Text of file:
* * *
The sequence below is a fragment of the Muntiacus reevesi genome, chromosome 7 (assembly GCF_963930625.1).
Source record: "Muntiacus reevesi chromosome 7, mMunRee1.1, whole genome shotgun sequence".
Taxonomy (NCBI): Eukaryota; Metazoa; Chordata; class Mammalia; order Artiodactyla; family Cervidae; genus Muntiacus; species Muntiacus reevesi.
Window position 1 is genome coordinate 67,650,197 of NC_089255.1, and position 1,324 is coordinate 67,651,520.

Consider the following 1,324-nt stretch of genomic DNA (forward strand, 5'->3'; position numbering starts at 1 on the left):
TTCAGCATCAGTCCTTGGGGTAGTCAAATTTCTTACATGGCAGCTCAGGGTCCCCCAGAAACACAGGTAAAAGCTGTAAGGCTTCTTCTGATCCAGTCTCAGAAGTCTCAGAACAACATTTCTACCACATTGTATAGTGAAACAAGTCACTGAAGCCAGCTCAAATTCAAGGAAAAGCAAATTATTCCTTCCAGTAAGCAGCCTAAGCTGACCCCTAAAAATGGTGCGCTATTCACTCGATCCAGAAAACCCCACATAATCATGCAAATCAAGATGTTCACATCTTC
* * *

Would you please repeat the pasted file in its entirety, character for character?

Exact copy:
The sequence below is a fragment of the Muntiacus reevesi genome, chromosome 7 (assembly GCF_963930625.1).
Source record: "Muntiacus reevesi chromosome 7, mMunRee1.1, whole genome shotgun sequence".
Taxonomy (NCBI): Eukaryota; Metazoa; Chordata; class Mammalia; order Artiodactyla; family Cervidae; genus Muntiacus; species Muntiacus reevesi.
Window position 1 is genome coordinate 67,650,197 of NC_089255.1, and position 1,324 is coordinate 67,651,520.

Consider the following 1,324-nt stretch of genomic DNA (forward strand, 5'->3'; position numbering starts at 1 on the left):
TTCAGCATCAGTCCTTGGGGTAGTCAAATTTCTTACATGGCAGCTCAGGGTCCCCCAGAAACACAGGTAAAAGCTGTAAGGCTTCTTCTGATCCAGTCTCAGAAGTCTCAGAACAACATTTCTACCACATTGTATAGTGAAACAAGTCACTGAAGCCAGCTCAAATTCAAGGAAAAGCAAATTATTCCTTCCAGTAAGCAGCCTAAGCTGACCCCTAAAAATGGTGCGCTATTCACTCGATCCAGAAAACCCCACATAATCATGCAAATCAAGATGTTCACATCTTC